18 September 2009 As the opening round this year of the United Nations (UN) negotiations for the sustainable fisheries resolution took place in New York from Sept. 15-18, the Deep Sea Conservation Coalition (DSCC) organized a side event to remind negotiators about the vulnerability of the deep oceans. 2009 is an important year for deep ocean protection as it marks the review and assessment of how States and regional fisheries management organizations have implemented UN General Assembly resolution 61/105 to protect deep-sea biodiversity on the high seas from the harmful impacts of fishing.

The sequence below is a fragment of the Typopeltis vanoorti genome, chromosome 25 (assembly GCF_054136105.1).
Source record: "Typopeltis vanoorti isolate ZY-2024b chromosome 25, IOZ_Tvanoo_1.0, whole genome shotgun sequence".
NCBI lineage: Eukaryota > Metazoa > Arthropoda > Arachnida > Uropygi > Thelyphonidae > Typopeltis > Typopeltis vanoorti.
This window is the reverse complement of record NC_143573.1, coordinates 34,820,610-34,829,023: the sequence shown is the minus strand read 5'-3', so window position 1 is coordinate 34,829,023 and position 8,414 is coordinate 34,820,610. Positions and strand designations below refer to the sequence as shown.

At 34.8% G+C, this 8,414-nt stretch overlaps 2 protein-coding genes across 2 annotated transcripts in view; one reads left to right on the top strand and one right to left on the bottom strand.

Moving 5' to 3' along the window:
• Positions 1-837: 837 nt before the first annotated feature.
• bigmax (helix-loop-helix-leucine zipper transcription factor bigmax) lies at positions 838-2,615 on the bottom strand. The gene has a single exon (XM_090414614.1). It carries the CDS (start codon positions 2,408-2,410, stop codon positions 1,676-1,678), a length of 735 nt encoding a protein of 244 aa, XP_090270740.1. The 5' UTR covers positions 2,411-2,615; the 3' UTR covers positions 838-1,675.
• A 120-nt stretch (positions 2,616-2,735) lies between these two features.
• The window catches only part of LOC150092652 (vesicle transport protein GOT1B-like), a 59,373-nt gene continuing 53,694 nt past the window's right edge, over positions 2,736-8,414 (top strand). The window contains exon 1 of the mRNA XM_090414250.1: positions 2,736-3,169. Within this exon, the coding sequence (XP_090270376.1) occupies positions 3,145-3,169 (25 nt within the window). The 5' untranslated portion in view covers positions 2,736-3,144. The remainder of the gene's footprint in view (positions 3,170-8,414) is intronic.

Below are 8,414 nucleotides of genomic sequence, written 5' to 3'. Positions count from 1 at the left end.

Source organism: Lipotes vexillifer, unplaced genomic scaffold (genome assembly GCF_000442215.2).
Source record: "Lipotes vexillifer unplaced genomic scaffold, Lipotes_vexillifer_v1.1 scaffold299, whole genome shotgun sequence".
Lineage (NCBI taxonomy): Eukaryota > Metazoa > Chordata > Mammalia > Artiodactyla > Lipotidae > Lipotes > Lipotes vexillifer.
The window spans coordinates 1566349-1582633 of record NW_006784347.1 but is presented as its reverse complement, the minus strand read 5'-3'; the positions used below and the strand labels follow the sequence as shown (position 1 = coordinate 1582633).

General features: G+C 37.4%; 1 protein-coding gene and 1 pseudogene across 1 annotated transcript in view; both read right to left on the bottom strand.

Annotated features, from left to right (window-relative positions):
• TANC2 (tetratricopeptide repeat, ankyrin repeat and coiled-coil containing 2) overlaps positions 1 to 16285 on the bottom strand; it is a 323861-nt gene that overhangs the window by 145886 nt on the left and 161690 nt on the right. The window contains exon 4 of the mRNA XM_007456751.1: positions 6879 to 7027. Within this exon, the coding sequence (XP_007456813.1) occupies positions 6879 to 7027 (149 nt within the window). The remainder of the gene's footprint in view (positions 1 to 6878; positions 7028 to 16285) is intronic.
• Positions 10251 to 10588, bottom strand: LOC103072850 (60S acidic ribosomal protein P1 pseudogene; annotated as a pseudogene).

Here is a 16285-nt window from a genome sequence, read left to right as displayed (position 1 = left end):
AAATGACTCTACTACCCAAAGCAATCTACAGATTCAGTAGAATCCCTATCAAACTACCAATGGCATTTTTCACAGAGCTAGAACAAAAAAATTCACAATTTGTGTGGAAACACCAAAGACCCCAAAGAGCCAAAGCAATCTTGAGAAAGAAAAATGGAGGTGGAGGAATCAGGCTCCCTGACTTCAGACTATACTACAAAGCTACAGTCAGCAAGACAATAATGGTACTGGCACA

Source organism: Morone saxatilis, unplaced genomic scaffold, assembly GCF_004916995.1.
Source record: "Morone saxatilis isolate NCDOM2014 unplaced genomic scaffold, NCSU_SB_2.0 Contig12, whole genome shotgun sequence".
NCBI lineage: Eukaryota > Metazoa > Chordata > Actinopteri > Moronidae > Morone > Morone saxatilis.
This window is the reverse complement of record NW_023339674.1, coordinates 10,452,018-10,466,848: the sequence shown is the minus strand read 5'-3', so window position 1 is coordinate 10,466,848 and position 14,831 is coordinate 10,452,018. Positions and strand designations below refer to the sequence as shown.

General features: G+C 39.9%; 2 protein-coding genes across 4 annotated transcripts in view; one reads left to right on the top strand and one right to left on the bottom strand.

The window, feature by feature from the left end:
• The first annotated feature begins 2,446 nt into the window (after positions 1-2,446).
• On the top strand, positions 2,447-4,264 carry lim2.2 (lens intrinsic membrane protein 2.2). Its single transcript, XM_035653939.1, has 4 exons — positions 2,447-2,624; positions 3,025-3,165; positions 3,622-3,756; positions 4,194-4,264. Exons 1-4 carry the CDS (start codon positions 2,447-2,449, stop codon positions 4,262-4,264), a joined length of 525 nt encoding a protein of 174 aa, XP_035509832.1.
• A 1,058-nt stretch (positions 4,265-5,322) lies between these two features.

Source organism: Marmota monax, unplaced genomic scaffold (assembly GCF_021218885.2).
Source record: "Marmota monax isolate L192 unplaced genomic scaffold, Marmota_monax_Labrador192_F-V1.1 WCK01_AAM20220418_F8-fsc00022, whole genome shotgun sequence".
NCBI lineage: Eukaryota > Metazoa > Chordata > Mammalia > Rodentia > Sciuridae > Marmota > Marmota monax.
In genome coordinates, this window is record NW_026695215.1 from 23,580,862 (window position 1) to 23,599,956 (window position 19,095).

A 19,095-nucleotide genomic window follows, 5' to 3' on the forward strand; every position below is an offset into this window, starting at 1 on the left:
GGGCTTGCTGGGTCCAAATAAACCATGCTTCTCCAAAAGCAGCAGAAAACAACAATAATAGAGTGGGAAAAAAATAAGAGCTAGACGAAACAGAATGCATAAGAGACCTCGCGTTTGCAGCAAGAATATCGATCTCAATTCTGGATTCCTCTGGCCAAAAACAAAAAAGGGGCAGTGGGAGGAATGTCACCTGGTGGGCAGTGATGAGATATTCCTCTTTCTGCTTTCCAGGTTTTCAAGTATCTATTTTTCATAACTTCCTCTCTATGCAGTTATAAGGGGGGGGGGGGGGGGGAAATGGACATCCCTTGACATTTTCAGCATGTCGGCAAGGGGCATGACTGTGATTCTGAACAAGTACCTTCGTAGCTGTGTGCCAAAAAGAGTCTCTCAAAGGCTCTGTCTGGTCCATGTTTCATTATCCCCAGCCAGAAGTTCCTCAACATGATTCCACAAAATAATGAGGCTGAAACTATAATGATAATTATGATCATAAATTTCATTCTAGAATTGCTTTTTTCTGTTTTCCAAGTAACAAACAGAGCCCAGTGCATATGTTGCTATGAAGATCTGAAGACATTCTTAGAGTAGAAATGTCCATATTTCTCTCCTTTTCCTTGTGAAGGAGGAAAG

The side event presented new scientific findings about the occurrence, prevalence and fragility of deep-sea fish and Vulnerable Marine Ecosystems (VMEs) found within the deep oceans. Professor Phillip Weaver of the National Oceanographic Centre in Southampton presented findings from the European Union’s HERMES Project, which examined the impact of different human activities in the deep ocean. His work demonstrated the massive direct and indirect impacts of deep-sea bottom trawl fisheries compared to other activities (such as marine research, submarine cables etc) in the deep-sea and the scant likelihood that the ecosystems affected would recover. Professor Peter Auster, Director of the National Undersea Research Centre and of the University of Connecticut, presented the findings of a new report which highlights the extent of the damage a bottom trawl vessel can do to deep-sea corals, seamounts and other species areas of high biodiversity in the deep ocean, and that deep-sea surveys, environmental impact assessments and much more comprehensive fisheries regulations are required to protect such areas then simply requiring a vessel to move out of an area after the damage has been done. The panel was also joined by Jeff Ardron of DSCC member organization Marine Conservation Biology Institute who examined new opportunities for mapping VMEs in different ocean regions and DSCC Policy and Political Advisor Matthew Gianni, who presented the DSCC’s review of implementation of Resolution 61/105. Matthew Gianni told the meeting that while some progress had been made, States and had done far too little to implement 61/105 and pointed to a series of failings by RFMOs and others. Moderating the meeting, Lisa Speer of the National Resource Defense Council told negotiators that continued failure was not an option and that if the international community did not implement 61/105 the call for a moratorium on high seas bottom trawling and other high seas deep-water fisheries would resurface. She said: “61/105 was adopted as a compromise between the many States who supported the call for a moratorium on high seas bottom fishing and those who did not. If States do not fulfill the obligations they made under that compromise resolution then the moral argument is clearly there for the moratorium.” Subsequent to the side-event, Dr, Weaver and the DSCC were invited to present a summary of their presentations to all delegations in a session of the UN negotiations. The negotiations are generally closed to all but government delegations but negotiators felt that the briefing would be helpful to governments as they reviewed the implementation of resolution 61/105. MOVE ON! One of the implementation measures of 61/105 is known as the Move On Rule and requires fishing vessels to stop fishing and move on to a new area if they discover evidence of a VME in their nets – for example if they dredge up coral or sponges. The actual regulations adopted by States and regional management fisheries organizations to implement this rule is ridiculous, however, and allows vessels to catch up to 1 tonne of sponges before they are obliged to stop fishing and move, or to catch 100 kilograms of “live” coral. They are then only obliged to move by 2-5 nautical miles before they can begin fishing again. Professor Auster pointed to figures which show that for every one kilogram of coral or sponges caught in a net, ten to one-hundred times that amount are likely to have been destroyed. Lending its name to the title for the side event, the Move On rule also inspired three leading cartoonists to offer their observations about its merit. The DSCC is indebted to Jim Toomey, Steve Way and Tony Husband for sharing their insights and raising a smile at the negotiations.